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Contact: Kat Noel, MADRE Media Coordinator, 1-212-627-0444, email@example.com
Interviews Available: Iraqi Activist to Testify at the UN on ISIS, Sexual Violence and Shelter for Women
Operator of “Underground Railroad” for Survivors of Abuse to Speak Out on Iraqi Government’s Undermining Efforts to Protect Women
Wednesday, October 7, 2015 (New York, NY) – Yanar Mohammed, women’s rights activist and operator of an underground network of women’s shelters in Iraq, will address the United Nations Security Council next week where she will call for the Council’s commitment to develop and implement policies to promote gender equality. She will also highlight the failure of the Iraqi government to provide adequate protection for survivors of violence while it prohibits local non-governmental groups’ efforts to provide refuge.
This month, the UN marks 15 years since passing the Security Council’s Resolution 1325, mandating the participation of women in peace building. Policymakers and advocates are meeting in New York to evaluate progress on the global agenda on women, peace and security.
Ms. Mohammed founded and directs the Organization of Women’s Freedom in Iraq (OWFI), which provides shelter and urgent services to women escaping violence and advocates for human rights for all.OWFI is supported by the international human rights organization MADRE, which has a long history of engagement on the issue of wartime sexual assault.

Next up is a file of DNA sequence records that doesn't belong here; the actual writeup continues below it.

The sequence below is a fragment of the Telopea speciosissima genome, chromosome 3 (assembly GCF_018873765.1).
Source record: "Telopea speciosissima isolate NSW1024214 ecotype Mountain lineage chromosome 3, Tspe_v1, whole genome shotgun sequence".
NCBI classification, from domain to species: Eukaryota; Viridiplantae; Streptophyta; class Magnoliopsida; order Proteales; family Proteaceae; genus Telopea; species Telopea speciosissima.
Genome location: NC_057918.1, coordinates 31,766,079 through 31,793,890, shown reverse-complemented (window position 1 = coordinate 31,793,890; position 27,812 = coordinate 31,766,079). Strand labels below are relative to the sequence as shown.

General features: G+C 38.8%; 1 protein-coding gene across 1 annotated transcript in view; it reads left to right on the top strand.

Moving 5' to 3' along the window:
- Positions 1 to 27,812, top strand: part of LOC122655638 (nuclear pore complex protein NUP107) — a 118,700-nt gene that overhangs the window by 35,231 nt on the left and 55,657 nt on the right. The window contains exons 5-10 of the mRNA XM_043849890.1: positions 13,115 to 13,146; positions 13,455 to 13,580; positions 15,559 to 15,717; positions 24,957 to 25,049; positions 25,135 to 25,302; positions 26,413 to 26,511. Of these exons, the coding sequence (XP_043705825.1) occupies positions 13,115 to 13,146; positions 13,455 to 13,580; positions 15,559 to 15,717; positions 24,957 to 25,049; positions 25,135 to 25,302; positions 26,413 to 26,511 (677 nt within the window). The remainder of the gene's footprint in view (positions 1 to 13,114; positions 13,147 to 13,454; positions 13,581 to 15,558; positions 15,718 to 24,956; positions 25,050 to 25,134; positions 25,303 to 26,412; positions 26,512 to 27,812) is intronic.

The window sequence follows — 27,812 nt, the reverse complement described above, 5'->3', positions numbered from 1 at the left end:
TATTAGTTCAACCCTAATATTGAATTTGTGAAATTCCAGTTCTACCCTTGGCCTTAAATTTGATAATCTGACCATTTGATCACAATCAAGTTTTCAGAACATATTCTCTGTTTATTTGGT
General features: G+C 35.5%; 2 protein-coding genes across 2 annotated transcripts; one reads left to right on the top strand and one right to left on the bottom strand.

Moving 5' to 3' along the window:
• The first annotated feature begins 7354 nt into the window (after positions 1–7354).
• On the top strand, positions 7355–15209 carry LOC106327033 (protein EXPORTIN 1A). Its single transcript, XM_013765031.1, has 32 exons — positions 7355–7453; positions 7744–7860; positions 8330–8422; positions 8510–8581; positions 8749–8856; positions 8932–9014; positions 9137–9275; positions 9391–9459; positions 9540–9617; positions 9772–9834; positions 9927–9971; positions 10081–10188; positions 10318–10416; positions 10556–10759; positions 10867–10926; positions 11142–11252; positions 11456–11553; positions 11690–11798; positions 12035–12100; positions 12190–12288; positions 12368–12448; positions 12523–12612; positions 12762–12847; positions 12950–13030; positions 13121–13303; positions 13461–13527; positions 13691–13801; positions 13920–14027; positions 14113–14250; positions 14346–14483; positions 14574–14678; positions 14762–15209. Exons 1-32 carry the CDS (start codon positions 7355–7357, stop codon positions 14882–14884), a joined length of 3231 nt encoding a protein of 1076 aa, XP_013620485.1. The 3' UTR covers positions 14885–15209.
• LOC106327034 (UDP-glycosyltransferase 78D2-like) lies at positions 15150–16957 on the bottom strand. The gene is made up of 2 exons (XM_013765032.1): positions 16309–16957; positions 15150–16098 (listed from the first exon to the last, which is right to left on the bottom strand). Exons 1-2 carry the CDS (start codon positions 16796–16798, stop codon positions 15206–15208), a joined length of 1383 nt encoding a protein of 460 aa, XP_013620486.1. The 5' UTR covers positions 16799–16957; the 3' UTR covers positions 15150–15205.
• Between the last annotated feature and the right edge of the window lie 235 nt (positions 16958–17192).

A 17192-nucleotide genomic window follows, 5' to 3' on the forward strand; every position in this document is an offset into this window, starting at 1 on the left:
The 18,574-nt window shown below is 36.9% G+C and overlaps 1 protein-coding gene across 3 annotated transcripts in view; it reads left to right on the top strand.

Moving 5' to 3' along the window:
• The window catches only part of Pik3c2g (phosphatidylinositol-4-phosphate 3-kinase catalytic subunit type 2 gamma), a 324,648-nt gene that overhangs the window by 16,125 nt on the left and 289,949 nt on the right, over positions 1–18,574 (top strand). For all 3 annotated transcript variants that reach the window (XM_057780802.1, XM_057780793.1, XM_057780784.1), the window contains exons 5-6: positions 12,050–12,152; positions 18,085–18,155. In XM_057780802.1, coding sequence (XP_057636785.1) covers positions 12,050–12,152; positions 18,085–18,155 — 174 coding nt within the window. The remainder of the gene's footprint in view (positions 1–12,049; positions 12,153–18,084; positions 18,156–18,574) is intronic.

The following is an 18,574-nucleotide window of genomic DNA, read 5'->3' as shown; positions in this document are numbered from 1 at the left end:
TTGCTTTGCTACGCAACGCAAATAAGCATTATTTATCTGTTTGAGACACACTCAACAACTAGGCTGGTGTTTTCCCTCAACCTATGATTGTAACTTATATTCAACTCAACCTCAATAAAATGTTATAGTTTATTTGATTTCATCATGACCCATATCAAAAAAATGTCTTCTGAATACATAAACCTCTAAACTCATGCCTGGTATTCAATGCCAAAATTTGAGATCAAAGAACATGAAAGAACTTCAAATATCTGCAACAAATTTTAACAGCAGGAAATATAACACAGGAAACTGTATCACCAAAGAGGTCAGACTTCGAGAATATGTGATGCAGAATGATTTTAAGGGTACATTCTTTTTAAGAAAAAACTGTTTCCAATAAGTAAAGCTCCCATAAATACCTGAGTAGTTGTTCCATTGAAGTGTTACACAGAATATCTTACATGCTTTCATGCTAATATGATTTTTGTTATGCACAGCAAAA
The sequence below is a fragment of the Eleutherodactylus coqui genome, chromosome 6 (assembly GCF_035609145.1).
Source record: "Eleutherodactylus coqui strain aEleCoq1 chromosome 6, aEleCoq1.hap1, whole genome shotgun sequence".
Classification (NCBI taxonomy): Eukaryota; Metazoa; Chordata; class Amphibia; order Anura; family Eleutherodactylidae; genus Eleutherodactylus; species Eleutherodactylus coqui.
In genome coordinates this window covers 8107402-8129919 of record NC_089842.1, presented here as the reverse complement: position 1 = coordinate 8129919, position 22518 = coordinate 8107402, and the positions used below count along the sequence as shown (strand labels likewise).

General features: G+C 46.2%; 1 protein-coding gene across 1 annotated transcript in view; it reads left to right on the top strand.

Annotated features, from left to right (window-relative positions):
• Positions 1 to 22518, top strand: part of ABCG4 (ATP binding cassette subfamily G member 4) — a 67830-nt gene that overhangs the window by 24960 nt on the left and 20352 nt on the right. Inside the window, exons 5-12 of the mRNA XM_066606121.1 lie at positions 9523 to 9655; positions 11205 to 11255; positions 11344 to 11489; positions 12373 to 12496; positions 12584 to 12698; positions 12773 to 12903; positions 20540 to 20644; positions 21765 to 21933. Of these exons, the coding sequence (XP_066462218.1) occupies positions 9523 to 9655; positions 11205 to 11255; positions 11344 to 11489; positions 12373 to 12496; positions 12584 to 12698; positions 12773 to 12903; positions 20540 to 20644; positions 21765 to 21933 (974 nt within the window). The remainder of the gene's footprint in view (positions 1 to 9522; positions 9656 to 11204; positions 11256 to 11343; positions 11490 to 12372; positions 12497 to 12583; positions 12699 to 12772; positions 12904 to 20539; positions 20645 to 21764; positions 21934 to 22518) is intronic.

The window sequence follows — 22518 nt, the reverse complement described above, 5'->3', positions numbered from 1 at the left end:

During the Security Council debate on October 13, she will speak directly to world leaders about the violence that has seized Iraq, Syria and much of the region, including the rise of ISIS. She will also spotlight specific impacts on women and girls, like the systematic use of sexual violence as a weapon of war.
In addition, Ms. Mohammed will call attention to the implications of a policy regarding shelters. Authorities in Iraq have prohibited local non-governmental organizations from running shelters (outside of Kurdistan). Yet, the need for such shelters has exploded with the ISIS invasion, as women and girls flee persecution and the threat of sexual enslavement.
“This is a critical time,” Ms. Mohammed said. “Our safe houses provide security for women escaping the worst violence, from honor killings to ISIS enslavement, and we are constantly under threat from raids and harassment from government and local militias. Rather than force women at risk into the shadows, we need policies that empower and support them.”
Yanar Mohammed and Julienne Lusenge, President of Female Solidarity for Integrated Peace and Development (SOFEPADI) in the Democratic Republic of the Congo, were invited to testify on behalf of the NGO Working Group on Women, Peace and Security.
Available for interview:
Yanar Mohammed, President of the Organization of Women’s Freedom in Iraq (OWFI) works to shelter women escaping extremist violence and to confront violations of women’s human rights. (English or Arabic)
Yifat Susskind, Executive Director of MADRE, partnered with OWFI, works with women’s human rights activists from Latin America, Africa, and the Middle East, creating programs to address violence against women, economic development, armed conflict, climate change and more. (English)
Lisa Davis, MADRE Human Rights Advocacy Director and Clinical Professor of Law for the International Women's Human Rights Clinic at CUNY School of Law. (English)